Not only can Damiani score, he can skate and makes smart decisions with the puck. He can also play both special teams units… For my money, he might be one of the best overall values of this draft.”

Riley Damiani, OHL, Kitchener Rangers
Riley Damiani could do it all for the Kitchener Rangers.
(Photo by Aaron Bell/OHL Images)

A teammate of Stars’ fourth-rounder Adam Mascherin, Damiani brings hard work and two-way versatility to the Dallas development system. He plays with a lot of heart and tenacity despite his smaller size. At a mere 5-foot-9 and 163 pounds, he is the smallest player drafted by the Stars.

The Mississauga, Ontario native tallied 37 points in 64 games in Kitchener. His 19 goals were ranked fifth on the team. It was a decent improvement from last season when the forward only managed nine goals through 62 games.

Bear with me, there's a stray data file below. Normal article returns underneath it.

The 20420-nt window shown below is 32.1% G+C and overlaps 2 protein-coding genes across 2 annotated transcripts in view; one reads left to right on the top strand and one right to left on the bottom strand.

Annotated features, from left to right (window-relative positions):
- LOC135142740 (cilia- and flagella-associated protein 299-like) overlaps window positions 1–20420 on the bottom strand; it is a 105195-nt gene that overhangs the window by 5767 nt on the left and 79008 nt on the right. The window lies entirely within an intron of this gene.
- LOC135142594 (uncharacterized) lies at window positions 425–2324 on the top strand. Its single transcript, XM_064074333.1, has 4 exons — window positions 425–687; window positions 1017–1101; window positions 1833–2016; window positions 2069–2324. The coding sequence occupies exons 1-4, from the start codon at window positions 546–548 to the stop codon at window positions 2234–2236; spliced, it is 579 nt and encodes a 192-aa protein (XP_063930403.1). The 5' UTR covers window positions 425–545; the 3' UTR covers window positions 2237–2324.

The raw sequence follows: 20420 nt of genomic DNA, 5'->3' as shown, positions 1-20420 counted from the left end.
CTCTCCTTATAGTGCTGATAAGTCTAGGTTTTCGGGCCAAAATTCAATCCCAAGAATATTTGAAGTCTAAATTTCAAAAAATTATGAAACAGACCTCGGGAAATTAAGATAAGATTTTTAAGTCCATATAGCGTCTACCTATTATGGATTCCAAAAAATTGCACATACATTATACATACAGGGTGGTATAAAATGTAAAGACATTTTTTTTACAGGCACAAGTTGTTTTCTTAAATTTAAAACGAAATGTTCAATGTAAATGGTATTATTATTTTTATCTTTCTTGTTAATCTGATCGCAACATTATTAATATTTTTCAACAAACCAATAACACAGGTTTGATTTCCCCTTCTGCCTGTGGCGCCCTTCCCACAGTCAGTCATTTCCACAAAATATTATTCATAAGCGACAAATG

Grade: B+

Related: 5 Underrated OHL Draft Prospects

Dawson Barteaux, D – Round 6, Pick #168

At last Dallas drafted a defenseman. As with the past three drafts, Nill only selected one D-man, perhaps a sign that the front office is content with their defensive prospect pool. To be fair, drafting Miro Heiskanen third-overall last year probably helped speed up the Stars’ defense development.

Barteaux is another playmaking defenseman, using his ability to exit the zone and move the puck more than using his body to shutdown the opposition. The blueliner notched 32 points in 64 games with the Red Deer Rebels of the WHL. His 29 assists ranked second among Rebels defensemen and fifth on the roster.

At 6-foot, 180-pounds, Barteaux has a frame more suited to be a forward and he plays like one too. In a pretty deep defensive pool in Dallas, it’ll be interesting to see if he can separate himself and stand out among the saturation of blueliners in Big D.